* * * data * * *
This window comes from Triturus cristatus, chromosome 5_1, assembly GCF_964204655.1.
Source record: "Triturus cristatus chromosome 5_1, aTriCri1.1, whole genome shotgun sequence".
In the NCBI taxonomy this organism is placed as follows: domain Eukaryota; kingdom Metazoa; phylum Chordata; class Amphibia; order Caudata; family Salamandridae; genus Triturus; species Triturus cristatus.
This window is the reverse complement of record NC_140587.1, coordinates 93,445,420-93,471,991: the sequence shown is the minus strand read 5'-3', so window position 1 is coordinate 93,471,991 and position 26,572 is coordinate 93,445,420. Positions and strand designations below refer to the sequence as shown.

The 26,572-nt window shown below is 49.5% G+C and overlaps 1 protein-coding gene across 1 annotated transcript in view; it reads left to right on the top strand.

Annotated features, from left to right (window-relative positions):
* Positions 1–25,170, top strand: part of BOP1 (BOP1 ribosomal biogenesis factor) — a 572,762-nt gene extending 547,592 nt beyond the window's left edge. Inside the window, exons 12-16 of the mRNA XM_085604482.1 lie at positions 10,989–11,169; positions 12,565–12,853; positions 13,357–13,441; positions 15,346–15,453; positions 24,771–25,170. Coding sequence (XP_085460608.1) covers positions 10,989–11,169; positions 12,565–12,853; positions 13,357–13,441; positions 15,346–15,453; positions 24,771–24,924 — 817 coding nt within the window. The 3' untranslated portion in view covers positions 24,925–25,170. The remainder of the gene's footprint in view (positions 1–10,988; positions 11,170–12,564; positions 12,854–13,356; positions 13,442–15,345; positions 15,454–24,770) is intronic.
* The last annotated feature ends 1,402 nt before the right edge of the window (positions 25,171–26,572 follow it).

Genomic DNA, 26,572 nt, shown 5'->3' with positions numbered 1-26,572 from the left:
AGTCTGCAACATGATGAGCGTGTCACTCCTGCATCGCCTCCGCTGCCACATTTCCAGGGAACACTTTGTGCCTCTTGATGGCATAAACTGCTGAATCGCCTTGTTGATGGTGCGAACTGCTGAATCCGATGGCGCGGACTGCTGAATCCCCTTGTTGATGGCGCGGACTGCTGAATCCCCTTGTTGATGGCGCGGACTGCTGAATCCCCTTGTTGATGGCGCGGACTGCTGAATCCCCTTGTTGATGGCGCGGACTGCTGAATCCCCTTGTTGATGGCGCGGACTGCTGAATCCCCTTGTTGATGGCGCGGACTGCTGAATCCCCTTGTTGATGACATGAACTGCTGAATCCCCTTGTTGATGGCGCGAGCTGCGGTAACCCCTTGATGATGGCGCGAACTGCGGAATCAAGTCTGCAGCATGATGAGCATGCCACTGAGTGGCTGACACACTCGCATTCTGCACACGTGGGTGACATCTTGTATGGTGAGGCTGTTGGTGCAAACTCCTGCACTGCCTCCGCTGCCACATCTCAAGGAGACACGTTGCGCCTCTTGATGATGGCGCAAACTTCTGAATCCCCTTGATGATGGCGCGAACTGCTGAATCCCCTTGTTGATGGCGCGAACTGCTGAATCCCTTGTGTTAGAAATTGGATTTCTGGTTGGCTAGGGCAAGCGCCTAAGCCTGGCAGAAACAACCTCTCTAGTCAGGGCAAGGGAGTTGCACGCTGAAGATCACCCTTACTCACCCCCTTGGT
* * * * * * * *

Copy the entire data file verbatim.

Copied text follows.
This window comes from Triturus cristatus, chromosome 5_1, assembly GCF_964204655.1.
Source record: "Triturus cristatus chromosome 5_1, aTriCri1.1, whole genome shotgun sequence".
In the NCBI taxonomy this organism is placed as follows: domain Eukaryota; kingdom Metazoa; phylum Chordata; class Amphibia; order Caudata; family Salamandridae; genus Triturus; species Triturus cristatus.
This window is the reverse complement of record NC_140587.1, coordinates 93,445,420-93,471,991: the sequence shown is the minus strand read 5'-3', so window position 1 is coordinate 93,471,991 and position 26,572 is coordinate 93,445,420. Positions and strand designations below refer to the sequence as shown.

The 26,572-nt window shown below is 49.5% G+C and overlaps 1 protein-coding gene across 1 annotated transcript in view; it reads left to right on the top strand.

Annotated features, from left to right (window-relative positions):
* Positions 1–25,170, top strand: part of BOP1 (BOP1 ribosomal biogenesis factor) — a 572,762-nt gene extending 547,592 nt beyond the window's left edge. Inside the window, exons 12-16 of the mRNA XM_085604482.1 lie at positions 10,989–11,169; positions 12,565–12,853; positions 13,357–13,441; positions 15,346–15,453; positions 24,771–25,170. Coding sequence (XP_085460608.1) covers positions 10,989–11,169; positions 12,565–12,853; positions 13,357–13,441; positions 15,346–15,453; positions 24,771–24,924 — 817 coding nt within the window. The 3' untranslated portion in view covers positions 24,925–25,170. The remainder of the gene's footprint in view (positions 1–10,988; positions 11,170–12,564; positions 12,854–13,356; positions 13,442–15,345; positions 15,454–24,770) is intronic.
* The last annotated feature ends 1,402 nt before the right edge of the window (positions 25,171–26,572 follow it).

Genomic DNA, 26,572 nt, shown 5'->3' with positions numbered 1-26,572 from the left:
AGTCTGCAACATGATGAGCGTGTCACTCCTGCATCGCCTCCGCTGCCACATTTCCAGGGAACACTTTGTGCCTCTTGATGGCATAAACTGCTGAATCGCCTTGTTGATGGTGCGAACTGCTGAATCCGATGGCGCGGACTGCTGAATCCCCTTGTTGATGGCGCGGACTGCTGAATCCCCTTGTTGATGGCGCGGACTGCTGAATCCCCTTGTTGATGGCGCGGACTGCTGAATCCCCTTGTTGATGGCGCGGACTGCTGAATCCCCTTGTTGATGGCGCGGACTGCTGAATCCCCTTGTTGATGGCGCGGACTGCTGAATCCCCTTGTTGATGACATGAACTGCTGAATCCCCTTGTTGATGGCGCGAGCTGCGGTAACCCCTTGATGATGGCGCGAACTGCGGAATCAAGTCTGCAGCATGATGAGCATGCCACTGAGTGGCTGACACACTCGCATTCTGCACACGTGGGTGACATCTTGTATGGTGAGGCTGTTGGTGCAAACTCCTGCACTGCCTCCGCTGCCACATCTCAAGGAGACACGTTGCGCCTCTTGATGATGGCGCAAACTTCTGAATCCCCTTGATGATGGCGCGAACTGCTGAATCCCCTTGTTGATGGCGCGAACTGCTGAATCCCTTGTGTTAGAAATTGGATTTCTGGTTGGCTAGGGCAAGCGCCTAAGCCTGGCAGAAACAACCTCTCTAGTCAGGGCAAGGGAGTTGCACGCTGAAGATCACCCTTACTCACCCCCTTGGT